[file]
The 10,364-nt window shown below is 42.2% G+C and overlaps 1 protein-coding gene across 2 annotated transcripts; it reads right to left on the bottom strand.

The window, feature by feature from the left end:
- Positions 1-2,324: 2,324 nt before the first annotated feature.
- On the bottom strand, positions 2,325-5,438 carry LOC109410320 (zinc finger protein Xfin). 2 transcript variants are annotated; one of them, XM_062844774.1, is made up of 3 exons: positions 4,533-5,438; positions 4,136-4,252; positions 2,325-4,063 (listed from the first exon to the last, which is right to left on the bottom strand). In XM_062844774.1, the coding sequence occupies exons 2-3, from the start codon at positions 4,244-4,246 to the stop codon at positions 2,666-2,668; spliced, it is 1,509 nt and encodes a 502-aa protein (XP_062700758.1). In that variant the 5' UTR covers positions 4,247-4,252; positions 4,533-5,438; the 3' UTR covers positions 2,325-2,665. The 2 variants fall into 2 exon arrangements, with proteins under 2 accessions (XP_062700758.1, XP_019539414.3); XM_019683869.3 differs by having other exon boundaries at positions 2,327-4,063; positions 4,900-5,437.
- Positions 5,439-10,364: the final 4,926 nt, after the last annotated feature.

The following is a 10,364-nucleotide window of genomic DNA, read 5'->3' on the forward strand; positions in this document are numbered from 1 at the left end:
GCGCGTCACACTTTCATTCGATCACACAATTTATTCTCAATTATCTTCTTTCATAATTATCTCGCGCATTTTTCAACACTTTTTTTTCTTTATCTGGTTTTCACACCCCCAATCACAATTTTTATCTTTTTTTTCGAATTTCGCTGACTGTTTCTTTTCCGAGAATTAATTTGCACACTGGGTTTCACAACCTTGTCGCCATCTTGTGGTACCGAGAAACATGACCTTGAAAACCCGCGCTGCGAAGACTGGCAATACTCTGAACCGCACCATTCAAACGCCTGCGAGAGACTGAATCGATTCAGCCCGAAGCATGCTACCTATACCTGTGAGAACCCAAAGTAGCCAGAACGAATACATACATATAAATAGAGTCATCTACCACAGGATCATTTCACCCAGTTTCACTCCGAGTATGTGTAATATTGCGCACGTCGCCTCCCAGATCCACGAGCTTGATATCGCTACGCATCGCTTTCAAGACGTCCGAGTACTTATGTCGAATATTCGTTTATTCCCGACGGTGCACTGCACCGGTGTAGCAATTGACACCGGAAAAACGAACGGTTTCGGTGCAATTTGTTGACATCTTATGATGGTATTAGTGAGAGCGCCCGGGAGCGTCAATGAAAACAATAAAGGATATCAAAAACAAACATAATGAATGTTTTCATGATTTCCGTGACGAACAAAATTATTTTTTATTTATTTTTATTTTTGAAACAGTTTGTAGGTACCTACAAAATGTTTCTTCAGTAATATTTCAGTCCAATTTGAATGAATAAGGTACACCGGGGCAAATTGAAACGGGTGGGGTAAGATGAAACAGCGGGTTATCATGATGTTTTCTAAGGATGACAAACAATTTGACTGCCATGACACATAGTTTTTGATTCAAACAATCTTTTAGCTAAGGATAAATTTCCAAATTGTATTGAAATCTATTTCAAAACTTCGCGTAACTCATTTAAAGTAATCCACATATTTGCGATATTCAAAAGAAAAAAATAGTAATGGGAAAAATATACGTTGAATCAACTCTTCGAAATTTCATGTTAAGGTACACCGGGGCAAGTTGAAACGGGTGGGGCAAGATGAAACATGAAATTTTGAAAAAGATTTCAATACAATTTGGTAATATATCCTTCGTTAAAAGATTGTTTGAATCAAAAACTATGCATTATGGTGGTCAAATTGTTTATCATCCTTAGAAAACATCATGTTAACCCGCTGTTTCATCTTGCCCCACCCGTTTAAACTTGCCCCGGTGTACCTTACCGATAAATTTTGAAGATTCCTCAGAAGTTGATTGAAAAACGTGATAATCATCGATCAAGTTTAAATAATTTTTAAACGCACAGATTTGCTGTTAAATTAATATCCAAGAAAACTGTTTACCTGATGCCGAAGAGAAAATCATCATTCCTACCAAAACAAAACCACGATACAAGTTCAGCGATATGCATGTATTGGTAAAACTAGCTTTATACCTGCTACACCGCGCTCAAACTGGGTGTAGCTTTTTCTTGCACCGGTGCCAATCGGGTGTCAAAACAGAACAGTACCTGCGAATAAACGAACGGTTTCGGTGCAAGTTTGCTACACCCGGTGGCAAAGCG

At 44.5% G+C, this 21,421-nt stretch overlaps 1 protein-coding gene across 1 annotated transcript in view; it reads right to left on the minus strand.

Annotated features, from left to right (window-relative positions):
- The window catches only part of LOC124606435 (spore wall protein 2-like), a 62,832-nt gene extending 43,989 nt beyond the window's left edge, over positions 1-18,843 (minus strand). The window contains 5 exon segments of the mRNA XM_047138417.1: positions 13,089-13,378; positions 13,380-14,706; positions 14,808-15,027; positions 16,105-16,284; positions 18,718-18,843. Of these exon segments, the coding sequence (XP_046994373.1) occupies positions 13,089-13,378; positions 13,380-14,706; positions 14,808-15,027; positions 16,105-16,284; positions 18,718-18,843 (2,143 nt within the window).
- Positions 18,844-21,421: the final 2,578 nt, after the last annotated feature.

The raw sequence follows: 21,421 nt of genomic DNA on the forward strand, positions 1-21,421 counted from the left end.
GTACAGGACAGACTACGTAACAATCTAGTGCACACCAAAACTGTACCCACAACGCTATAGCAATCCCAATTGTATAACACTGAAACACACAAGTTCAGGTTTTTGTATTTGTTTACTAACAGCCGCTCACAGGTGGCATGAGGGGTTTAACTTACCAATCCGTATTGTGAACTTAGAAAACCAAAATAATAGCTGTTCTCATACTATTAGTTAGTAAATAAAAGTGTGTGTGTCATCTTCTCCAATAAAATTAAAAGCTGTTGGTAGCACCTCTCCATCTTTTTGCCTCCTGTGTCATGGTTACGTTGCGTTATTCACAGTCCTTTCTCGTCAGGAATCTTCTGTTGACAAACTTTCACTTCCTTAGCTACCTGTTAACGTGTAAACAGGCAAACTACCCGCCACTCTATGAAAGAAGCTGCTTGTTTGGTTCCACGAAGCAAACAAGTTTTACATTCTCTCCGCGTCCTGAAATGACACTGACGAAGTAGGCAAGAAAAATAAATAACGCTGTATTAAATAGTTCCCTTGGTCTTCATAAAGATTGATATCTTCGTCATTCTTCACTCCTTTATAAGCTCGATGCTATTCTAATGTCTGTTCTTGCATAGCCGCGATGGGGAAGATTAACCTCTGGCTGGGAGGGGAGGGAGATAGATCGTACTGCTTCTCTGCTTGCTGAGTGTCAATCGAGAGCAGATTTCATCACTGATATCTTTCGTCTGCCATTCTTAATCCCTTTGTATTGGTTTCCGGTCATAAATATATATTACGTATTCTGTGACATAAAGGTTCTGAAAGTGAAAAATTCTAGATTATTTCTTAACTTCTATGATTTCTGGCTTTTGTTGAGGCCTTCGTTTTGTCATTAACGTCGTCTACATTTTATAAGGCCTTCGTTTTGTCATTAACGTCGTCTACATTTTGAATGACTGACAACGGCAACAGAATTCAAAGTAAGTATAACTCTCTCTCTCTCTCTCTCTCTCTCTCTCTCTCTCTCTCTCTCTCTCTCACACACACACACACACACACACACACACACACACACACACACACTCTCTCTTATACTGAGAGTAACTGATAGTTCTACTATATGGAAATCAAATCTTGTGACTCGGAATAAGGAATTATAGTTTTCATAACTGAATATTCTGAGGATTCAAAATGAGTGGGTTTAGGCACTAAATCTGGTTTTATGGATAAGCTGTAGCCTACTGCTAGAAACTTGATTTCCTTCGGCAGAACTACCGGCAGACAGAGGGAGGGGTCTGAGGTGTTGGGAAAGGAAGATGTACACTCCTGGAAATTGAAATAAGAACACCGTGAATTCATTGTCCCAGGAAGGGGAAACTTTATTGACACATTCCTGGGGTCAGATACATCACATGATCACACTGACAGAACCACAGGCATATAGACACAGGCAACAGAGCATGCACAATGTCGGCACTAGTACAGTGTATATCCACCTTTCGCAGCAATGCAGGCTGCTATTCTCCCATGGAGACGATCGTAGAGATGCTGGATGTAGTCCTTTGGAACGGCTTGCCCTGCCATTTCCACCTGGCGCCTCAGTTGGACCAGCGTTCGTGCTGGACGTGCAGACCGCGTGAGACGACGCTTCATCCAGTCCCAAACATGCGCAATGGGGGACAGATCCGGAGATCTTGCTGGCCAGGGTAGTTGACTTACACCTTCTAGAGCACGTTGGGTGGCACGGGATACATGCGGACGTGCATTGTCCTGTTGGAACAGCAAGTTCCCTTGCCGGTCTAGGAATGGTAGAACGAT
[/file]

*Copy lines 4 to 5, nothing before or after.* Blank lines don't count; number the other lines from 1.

- On the bottom strand, positions 2,325-5,438 carry LOC109410320 (zinc finger protein Xfin). 2 transcript variants are annotated; one of them, XM_062844774.1, is made up of 3 exons: positions 4,533-5,438; positions 4,136-4,252; positions 2,325-4,063 (listed from the first exon to the last, which is right to left on the bottom strand). In XM_062844774.1, the coding sequence occupies exons 2-3, from the start codon at positions 4,244-4,246 to the stop codon at positions 2,666-2,668; spliced, it is 1,509 nt and encodes a 502-aa protein (XP_062700758.1). In that variant the 5' UTR covers positions 4,247-4,252; positions 4,533-5,438; the 3' UTR covers positions 2,325-2,665. The 2 variants fall into 2 exon arrangements, with proteins under 2 accessions (XP_062700758.1, XP_019539414.3); XM_019683869.3 differs by having other exon boundaries at positions 2,327-4,063; positions 4,900-5,437.
- Positions 5,439-10,364: the final 4,926 nt, after the last annotated feature.